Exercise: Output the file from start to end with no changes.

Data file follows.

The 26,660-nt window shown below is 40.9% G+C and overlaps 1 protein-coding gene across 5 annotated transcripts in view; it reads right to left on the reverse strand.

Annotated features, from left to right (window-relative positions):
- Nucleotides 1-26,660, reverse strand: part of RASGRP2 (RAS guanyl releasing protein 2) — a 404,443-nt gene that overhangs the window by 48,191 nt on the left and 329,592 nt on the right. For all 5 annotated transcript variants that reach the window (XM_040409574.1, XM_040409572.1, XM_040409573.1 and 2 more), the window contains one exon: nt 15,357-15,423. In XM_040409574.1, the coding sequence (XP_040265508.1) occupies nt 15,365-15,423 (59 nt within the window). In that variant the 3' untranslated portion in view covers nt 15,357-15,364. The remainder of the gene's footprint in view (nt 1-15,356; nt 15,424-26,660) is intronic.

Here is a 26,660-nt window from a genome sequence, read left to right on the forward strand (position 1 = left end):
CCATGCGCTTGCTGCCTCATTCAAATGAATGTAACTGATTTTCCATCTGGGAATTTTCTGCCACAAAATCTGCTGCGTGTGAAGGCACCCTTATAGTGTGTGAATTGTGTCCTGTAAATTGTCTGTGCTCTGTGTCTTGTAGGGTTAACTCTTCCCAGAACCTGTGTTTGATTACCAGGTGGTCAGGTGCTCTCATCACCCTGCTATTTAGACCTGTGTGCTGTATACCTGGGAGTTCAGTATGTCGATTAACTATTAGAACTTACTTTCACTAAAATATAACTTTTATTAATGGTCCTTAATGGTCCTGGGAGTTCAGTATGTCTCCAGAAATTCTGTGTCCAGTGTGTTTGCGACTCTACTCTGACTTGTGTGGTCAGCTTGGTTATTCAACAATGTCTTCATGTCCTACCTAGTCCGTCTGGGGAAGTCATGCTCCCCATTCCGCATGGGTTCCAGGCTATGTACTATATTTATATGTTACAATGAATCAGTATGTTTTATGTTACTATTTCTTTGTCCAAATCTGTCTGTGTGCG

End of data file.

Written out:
The 26,660-nt window shown below is 40.9% G+C and overlaps 1 protein-coding gene across 5 annotated transcripts in view; it reads right to left on the reverse strand.

Annotated features, from left to right (window-relative positions):
- Nucleotides 1-26,660, reverse strand: part of RASGRP2 (RAS guanyl releasing protein 2) — a 404,443-nt gene that overhangs the window by 48,191 nt on the left and 329,592 nt on the right. For all 5 annotated transcript variants that reach the window (XM_040409574.1, XM_040409572.1, XM_040409573.1 and 2 more), the window contains one exon: nt 15,357-15,423. In XM_040409574.1, the coding sequence (XP_040265508.1) occupies nt 15,365-15,423 (59 nt within the window). In that variant the 3' untranslated portion in view covers nt 15,357-15,364. The remainder of the gene's footprint in view (nt 1-15,356; nt 15,424-26,660) is intronic.

Here is a 26,660-nt window from a genome sequence, read left to right on the forward strand (position 1 = left end):
CCATGCGCTTGCTGCCTCATTCAAATGAATGTAACTGATTTTCCATCTGGGAATTTTCTGCCACAAAATCTGCTGCGTGTGAAGGCACCCTTATAGTGTGTGAATTGTGTCCTGTAAATTGTCTGTGCTCTGTGTCTTGTAGGGTTAACTCTTCCCAGAACCTGTGTTTGATTACCAGGTGGTCAGGTGCTCTCATCACCCTGCTATTTAGACCTGTGTGCTGTATACCTGGGAGTTCAGTATGTCGATTAACTATTAGAACTTACTTTCACTAAAATATAACTTTTATTAATGGTCCTTAATGGTCCTGGGAGTTCAGTATGTCTCCAGAAATTCTGTGTCCAGTGTGTTTGCGACTCTACTCTGACTTGTGTGGTCAGCTTGGTTATTCAACAATGTCTTCATGTCCTACCTAGTCCGTCTGGGGAAGTCATGCTCCCCATTCCGCATGGGTTCCAGGCTATGTACTATATTTATATGTTACAATGAATCAGTATGTTTTATGTTACTATTTCTTTGTCCAAATCTGTCTGTGTGCG